5. If there is an overlap between RGO and RPO capacities, then there is a very strong likelihood that states will go ahead with thermal generators like NTPC who will offer them bundled power which would be cheaper than standalone solar power. Being a Central PSU, states will have a certain level of comfort with NTPC. With the RGO capacities being sold to state discoms, the procurement by states under RPO will come under a cloud. How will the RGO and RPO capacities be segregated and how will RPO be enforced? Also, if thermal generators utilize their thermal generation for bundling with their own solar power generation, then there would be little left to bundle with the solar power generation of IPPs, further creating a barrier for acceptance of IPP solar power by the state discoms.
  6. What will be the tariff for the solar component of RGO? Is it true that this is going to be based on cost plus methodology for tariff determination with the CERC rate of return? Does it not lead to a non-level playing field in a context, when a FIT regime based on cost determination with a reasonable rate of return has been rejected in favour of competitive bidding for procurement of power from solar IPPs under the RPO regime?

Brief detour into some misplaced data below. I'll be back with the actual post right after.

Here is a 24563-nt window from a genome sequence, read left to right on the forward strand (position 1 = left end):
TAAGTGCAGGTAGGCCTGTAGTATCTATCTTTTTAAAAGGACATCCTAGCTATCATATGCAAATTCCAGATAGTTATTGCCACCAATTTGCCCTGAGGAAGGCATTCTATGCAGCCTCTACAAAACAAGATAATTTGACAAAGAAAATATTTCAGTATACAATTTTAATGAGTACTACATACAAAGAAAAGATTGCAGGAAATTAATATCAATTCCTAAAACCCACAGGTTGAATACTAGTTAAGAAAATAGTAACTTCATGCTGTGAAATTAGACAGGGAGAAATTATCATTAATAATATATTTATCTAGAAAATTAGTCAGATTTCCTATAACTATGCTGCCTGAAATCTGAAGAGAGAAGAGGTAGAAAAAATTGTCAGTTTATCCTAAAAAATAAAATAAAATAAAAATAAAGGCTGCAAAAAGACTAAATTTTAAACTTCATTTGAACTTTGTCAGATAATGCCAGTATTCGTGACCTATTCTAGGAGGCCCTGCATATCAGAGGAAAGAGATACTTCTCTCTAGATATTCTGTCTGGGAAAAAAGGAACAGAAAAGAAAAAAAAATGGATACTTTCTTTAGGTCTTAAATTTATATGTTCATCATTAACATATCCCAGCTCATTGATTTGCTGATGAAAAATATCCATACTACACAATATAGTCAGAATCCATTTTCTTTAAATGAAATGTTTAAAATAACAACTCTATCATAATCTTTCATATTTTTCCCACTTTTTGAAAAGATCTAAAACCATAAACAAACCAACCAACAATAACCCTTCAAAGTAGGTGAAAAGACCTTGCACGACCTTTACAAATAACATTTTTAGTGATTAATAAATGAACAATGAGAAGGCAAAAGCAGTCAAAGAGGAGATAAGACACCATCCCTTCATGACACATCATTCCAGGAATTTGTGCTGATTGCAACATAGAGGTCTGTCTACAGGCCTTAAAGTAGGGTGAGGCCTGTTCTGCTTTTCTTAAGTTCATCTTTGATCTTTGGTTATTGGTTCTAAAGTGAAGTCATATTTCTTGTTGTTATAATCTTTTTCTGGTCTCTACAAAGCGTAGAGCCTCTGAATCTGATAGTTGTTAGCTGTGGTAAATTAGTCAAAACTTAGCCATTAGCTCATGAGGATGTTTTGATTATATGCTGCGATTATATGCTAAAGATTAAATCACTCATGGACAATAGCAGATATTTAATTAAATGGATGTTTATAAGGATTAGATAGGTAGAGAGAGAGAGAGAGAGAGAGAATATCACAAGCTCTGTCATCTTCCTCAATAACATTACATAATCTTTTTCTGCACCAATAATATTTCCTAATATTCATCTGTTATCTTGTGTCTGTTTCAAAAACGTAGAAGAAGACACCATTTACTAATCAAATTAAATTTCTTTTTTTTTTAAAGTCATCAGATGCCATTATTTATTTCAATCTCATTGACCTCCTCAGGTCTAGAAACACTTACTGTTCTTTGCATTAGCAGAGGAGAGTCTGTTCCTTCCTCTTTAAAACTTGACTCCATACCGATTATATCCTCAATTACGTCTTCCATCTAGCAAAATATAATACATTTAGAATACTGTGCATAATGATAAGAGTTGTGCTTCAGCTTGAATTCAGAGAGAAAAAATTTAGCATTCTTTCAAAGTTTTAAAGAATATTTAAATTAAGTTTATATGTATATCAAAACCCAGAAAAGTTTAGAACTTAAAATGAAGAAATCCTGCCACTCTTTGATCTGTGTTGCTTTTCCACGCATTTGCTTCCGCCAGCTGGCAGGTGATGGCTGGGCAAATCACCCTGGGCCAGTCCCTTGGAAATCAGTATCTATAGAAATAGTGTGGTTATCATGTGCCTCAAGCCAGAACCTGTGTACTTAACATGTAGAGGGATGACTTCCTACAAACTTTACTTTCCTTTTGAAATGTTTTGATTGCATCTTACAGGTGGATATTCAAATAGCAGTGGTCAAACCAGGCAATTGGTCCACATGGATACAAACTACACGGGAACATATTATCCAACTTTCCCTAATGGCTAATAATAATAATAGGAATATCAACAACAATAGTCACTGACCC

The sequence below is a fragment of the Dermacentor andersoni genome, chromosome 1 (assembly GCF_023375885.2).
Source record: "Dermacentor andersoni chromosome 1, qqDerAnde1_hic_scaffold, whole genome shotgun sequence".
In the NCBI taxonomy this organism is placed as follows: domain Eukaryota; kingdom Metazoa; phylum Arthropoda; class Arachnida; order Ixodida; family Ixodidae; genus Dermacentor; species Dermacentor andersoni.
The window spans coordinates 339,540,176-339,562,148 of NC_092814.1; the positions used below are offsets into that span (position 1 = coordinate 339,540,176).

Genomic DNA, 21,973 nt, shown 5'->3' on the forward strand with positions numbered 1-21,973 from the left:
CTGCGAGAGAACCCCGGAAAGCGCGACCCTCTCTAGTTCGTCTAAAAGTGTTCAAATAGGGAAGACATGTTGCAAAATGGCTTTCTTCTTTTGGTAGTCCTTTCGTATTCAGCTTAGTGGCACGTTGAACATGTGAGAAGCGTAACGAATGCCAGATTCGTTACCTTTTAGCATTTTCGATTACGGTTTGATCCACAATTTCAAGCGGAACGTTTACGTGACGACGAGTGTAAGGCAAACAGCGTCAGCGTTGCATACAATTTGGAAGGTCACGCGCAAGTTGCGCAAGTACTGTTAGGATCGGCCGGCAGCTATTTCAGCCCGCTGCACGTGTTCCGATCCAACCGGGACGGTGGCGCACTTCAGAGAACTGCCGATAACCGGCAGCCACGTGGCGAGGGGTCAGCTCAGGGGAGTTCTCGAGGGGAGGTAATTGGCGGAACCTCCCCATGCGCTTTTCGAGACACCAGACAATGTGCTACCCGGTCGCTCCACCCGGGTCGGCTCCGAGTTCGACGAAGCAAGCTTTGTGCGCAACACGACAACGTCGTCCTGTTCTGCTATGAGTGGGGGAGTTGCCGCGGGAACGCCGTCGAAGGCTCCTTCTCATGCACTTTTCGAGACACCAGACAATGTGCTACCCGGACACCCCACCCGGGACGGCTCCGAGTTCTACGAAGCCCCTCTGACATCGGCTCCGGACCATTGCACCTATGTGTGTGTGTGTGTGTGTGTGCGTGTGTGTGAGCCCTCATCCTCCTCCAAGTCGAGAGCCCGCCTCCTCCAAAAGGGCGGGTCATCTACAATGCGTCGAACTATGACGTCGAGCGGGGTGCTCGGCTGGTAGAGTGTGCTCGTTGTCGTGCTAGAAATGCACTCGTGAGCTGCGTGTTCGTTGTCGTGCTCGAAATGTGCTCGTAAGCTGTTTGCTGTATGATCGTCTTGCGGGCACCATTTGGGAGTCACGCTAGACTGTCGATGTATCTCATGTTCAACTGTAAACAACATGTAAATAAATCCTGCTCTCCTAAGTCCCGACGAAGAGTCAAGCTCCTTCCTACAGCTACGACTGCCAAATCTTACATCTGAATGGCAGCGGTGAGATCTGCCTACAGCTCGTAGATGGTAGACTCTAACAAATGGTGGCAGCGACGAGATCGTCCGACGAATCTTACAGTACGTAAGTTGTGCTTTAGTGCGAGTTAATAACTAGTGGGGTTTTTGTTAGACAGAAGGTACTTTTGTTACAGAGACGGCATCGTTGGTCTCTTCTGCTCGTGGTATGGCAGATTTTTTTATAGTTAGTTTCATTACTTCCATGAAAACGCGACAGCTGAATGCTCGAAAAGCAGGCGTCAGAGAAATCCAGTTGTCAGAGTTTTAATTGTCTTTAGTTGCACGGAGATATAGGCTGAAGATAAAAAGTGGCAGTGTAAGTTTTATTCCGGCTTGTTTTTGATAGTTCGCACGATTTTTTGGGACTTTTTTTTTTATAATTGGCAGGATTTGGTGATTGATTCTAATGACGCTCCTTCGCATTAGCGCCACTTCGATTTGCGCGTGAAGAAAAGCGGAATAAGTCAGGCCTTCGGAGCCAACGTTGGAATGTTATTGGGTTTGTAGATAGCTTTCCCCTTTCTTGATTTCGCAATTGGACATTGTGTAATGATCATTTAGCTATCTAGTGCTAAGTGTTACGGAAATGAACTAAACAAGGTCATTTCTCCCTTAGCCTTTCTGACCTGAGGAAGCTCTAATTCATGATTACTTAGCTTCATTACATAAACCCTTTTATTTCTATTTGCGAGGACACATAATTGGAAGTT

IV. Level playing field between PSU thermal generators and IPPs in the solar sector

To ensure a level playing field between various players in the market, no preferential treatment to PSUs by SECY/ MNRE should prevail. They should also compete with private sector players and should be allocated capacities not on nominations but through competitive bidding route only at tariffs determined through competitive bidding.